Plotkin said they are working on a how-to guide for oncology programs to make sure the different tools and assessments are incorporated into the Comprehensive Geriatric Assess­ment part of their practice even if they don’t have many resources to put toward it, like some smaller community practices.

As a result, ACCC has developed a webinar series presented by leaders in the field and focused on the data their geriatric program has accrued. The overarching point of the series was to express that the Comprehensive Geriatric Assessment is necessary for geriatric patients, which data has confirmed, and encourages cancer programs to start with attainable goals that work for their setting.

“We’re hoping that as teams learn the impor­tance of why this needs to be implemented and practiced, that they’re able to take our education and then make changes within their cancer pro­gram,” Plotkin said.
The series, along with an abundance of other resources such as the Multidisciplinary Approaches to Caring for Older Adults with Cancer, Comprehensive Geriatric Assessment, screen­ing tools, and specific status assessments, can be accessed for free on the ACCC website at accc-cancer.org/geriatric.

Going forward, the next task on ACCC’s list is creating a gap assessment tool, which can be taken by anyone in the oncology field. It will measure the domains of geriatric assessment, specifically what each participating organization is currently doing to meet the requirement, then give a score based on the answers about their practice and provide recommendations on how to improve different aspects by connecting them to resources available in each domain.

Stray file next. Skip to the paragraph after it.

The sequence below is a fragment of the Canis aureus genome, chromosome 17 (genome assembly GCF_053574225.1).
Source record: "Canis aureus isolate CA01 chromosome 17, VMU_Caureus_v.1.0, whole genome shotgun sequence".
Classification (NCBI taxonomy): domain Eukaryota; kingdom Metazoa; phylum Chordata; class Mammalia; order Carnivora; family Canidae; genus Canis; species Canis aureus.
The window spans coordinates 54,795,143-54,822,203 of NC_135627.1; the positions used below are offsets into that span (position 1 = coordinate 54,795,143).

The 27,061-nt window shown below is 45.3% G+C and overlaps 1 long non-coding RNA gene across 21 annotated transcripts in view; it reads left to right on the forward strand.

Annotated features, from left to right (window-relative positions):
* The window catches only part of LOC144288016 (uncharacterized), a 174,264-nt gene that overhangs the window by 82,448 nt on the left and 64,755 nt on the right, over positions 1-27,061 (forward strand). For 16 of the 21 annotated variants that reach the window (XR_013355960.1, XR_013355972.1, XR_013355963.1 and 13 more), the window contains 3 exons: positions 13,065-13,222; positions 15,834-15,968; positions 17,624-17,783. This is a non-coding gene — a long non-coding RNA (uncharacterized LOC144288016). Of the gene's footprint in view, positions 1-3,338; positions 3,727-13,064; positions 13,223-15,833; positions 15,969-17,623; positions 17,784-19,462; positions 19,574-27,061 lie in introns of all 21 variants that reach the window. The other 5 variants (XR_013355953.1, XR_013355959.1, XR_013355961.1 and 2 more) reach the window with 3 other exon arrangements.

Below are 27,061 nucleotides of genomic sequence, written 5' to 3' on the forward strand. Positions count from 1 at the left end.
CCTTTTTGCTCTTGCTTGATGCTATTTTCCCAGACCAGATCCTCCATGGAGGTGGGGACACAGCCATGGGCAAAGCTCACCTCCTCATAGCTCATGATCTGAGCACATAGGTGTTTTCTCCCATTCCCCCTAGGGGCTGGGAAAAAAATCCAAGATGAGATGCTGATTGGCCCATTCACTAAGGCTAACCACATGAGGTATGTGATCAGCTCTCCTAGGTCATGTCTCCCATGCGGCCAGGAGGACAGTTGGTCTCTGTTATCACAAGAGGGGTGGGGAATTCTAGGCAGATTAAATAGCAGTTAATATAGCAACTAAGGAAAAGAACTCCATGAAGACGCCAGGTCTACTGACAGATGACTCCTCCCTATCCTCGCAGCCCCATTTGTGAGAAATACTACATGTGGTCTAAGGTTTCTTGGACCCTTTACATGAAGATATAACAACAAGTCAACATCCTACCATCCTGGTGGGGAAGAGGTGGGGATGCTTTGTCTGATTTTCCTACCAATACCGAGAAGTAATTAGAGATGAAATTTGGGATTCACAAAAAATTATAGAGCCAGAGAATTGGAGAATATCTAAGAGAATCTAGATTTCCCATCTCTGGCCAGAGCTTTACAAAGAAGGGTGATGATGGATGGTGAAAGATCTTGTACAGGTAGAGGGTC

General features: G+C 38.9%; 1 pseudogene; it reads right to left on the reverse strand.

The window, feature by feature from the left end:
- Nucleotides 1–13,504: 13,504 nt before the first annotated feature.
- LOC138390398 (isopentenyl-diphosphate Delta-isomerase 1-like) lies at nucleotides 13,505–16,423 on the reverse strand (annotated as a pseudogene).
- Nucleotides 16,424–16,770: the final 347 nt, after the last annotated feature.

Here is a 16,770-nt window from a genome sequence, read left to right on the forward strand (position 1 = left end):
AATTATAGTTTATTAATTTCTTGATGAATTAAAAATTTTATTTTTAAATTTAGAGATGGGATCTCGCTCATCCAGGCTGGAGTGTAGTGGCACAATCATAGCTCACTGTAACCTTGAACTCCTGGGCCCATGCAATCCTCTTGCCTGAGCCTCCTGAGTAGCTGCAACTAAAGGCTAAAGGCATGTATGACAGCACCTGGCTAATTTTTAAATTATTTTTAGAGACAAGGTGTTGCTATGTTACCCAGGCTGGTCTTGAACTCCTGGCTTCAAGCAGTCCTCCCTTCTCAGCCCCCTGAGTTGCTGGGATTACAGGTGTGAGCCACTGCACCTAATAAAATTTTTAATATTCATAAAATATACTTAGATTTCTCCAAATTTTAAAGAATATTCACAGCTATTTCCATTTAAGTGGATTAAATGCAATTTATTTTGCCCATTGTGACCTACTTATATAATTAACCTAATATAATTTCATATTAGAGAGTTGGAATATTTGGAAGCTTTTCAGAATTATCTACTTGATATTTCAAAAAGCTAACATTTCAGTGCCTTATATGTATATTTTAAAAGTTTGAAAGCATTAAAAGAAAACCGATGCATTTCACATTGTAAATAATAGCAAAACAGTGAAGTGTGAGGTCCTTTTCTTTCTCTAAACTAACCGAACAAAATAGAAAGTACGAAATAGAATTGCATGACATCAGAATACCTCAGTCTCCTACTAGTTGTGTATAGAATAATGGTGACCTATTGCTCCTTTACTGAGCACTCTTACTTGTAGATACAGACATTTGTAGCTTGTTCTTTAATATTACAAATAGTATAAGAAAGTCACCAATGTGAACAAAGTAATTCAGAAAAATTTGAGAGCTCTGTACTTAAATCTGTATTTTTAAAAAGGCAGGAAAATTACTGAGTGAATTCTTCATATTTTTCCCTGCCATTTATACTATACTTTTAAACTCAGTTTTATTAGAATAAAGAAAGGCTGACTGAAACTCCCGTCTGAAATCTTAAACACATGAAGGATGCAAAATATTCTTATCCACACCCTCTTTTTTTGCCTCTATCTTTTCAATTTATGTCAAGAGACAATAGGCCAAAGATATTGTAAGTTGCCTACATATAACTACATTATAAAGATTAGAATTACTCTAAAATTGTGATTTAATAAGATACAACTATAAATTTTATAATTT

“I am fortunate to have worked with the ACCC leadership and other experts in geriatric oncolo­gy to develop education materials that are prac­tical and easily translatable into clinical practice for health care professionals. I strongly believe that this project will serve as a model for other organizations whose goals are to improve care in the geriatric oncology population,” said Loh.

In conclusion, the quality and understanding of geriatric cancer care can be improved throughout all cancer programs with the resources provided by ACCC and its collaborators. The materials it is offering can be implemented by any professional in the oncology field to enhance the care they deliver and meet the challenge of the wave of older adults who will be diagnosed with cancer.
 
 
References
  1. Cohn D, Taylor P. Baby boomers approach 65-glumly. Pew Research Cen­ter Social & Demographic Trends website. pewrsr.ch/2RO0QAP. Published December 20, 2010. Accessed January 24, 2020.
  2. Multidisciplinary approaches to caring for older adults with cancer [news release]. Rockville, MD: Association of Community Cancer Centers; December 19, 2019. bit.ly/2SkmMDT. Accessed January 24, 2020.
  3. Plotkin E, Dotan E, Nightingale G, et al. Growing need demands new approaches to caring for older adults with cancer. bit.ly/2TOQZgS. Published July 11, 2019. Accessed January 24, 2020.
  4. ssociation of community cancer centers calls attention to impor­tance of geriatric assessment in caring for older adults with cancer. ACCC website. bit.ly/36ZfVoU. Published December 16, 2019. Accessed January 24, 2020.



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ACCC Creates Resources for Multidisciplinary Practices to Prepare for Growing Geriatric Cancer Population